When you breathe, eat or exercise, your body produces potentially harmful molecules called free radicals, which many scientists suspect can contribute to illnesses such as cancer and heart disease. Antioxidants are the super-heroes that help battle free radicals in your body, but in order to get them, you must eat a variety of healthy foods daily.
Free Radicals Can Make Us Sick
Smoke and emissions from cars and factories, pesticides, alcohol and cigarettes are all contaminants that, when they enter the human body, can have negative effects. These are called free radicals, and scientists think they contribute to serious illnesses such as diabetes, Parkinson's disease and Alzheimer's disease, to name a few, according to a 2013 story at WashingtonPost.com.
Antioxidants to the Rescue
Antioxidants are thought to be the antidote to free radicals. Antioxidants come in many forms -- mostly vitamins and minerals -- and they work together inside the body to help keep cells working properly. To get enough beneficial antioxidants, you should eat a variety of foods that contain beta-carotene, lutein, lycopene, selenium and the vitamins A, C and E. These are found in many foods, and doctors recommend eating these foods over taking dietary supplements that claim to contain antioxidants.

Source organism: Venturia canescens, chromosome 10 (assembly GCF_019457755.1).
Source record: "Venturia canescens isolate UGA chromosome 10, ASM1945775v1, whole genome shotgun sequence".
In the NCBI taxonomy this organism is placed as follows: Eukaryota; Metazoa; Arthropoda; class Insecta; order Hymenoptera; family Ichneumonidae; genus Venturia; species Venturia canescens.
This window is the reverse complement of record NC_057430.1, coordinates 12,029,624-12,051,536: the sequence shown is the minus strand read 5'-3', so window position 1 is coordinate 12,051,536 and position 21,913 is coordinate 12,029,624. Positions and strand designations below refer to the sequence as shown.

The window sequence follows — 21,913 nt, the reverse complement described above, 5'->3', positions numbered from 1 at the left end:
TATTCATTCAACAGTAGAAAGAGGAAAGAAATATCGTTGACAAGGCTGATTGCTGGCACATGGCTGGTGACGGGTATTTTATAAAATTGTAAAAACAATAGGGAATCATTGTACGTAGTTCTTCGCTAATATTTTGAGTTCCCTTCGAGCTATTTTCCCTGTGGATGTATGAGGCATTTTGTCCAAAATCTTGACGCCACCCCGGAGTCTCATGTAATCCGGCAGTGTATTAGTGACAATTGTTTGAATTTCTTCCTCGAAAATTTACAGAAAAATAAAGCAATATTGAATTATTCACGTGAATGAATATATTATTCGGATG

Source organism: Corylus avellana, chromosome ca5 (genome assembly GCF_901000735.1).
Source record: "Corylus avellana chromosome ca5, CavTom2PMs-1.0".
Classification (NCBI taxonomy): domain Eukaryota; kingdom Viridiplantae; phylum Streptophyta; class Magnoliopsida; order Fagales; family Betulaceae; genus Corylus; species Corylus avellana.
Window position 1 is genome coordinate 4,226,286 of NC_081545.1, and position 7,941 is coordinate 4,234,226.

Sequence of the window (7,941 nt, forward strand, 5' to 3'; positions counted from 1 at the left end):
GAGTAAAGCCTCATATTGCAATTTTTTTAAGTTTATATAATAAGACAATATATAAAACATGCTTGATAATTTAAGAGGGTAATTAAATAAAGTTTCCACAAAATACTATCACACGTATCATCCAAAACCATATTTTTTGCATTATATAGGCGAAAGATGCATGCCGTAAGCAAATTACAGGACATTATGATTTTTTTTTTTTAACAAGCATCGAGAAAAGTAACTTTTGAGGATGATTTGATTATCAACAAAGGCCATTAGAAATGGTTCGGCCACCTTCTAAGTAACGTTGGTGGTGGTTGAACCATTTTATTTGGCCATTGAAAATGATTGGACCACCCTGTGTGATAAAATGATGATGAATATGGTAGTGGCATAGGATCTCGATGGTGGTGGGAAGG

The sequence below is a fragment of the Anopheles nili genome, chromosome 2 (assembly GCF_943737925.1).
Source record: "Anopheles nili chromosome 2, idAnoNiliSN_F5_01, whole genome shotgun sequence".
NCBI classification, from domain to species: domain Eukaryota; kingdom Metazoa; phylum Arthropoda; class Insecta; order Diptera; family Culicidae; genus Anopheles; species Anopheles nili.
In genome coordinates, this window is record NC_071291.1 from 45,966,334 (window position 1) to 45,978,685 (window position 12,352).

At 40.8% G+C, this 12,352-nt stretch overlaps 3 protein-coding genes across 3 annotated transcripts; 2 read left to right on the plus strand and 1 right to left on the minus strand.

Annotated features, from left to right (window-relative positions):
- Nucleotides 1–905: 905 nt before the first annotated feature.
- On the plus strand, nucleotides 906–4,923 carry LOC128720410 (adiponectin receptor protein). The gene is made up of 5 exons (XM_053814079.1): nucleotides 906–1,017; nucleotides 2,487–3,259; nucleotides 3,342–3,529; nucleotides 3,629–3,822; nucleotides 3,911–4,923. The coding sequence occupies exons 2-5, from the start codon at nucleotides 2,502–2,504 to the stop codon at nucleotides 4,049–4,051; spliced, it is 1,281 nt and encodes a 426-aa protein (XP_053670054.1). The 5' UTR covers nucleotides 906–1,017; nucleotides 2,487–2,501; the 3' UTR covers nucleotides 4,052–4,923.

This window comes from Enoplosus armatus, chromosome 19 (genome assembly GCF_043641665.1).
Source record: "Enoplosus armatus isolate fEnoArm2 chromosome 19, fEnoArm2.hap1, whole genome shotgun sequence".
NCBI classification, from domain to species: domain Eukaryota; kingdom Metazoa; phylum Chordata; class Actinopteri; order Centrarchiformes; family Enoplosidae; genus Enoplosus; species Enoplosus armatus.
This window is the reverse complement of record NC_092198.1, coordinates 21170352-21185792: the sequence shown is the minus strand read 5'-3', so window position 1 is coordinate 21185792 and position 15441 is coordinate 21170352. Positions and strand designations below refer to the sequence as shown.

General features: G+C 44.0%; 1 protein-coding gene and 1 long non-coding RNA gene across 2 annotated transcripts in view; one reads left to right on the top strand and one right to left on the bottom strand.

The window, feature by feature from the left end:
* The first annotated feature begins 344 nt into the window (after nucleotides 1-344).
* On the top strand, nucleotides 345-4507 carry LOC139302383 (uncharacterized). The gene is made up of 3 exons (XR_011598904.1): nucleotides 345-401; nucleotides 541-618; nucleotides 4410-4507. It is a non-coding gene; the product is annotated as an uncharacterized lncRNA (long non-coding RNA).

Foods High in Antioxidants
Antioxidants are found in fruits, vegetables, whole grains, legumes (beans) and some varieties of meat, fish and poultry. Grapes, kiwi fruit and wild blueberries are a few of the most effective foods when it comes to raising the body's level of antioxidants, according to a study published in the April 2007 issue of the "Journal of the American College of Nutrition." Other star performers include spinach, kale, nuts, tuna and oranges.
How to Get the Most Benefit
You might think that eating large quantities of the foods highest in antioxidants would be the most beneficial, but that's not the case. Because no one understands exactly how each antioxidant works inside the body, it's not clear which job each one performs. Scientists know that antioxidants in general work to counteract the negative effects that free radicals have on our bodies, but haven't yet pinpointed exactly how they do it. This is why doctors and nutritionists recommend eating a variety of healthy foods across the spectrum to ensure our bodies get the most benefit from antioxidants.
- The Washington Post: Health and Science -- Antioxidants Are Beneficial, but Consumers Should Know the Myths About Them
- National Library of Medicine: National Institutes of Health: Antioxidants
- United States Department of Agriculture: A Daily Dose of Antioxidants
- Nutrition.gov: Antioxidants and Phytonutrients
- Cleveland Clinic: Antioxidants and Good Food Sources
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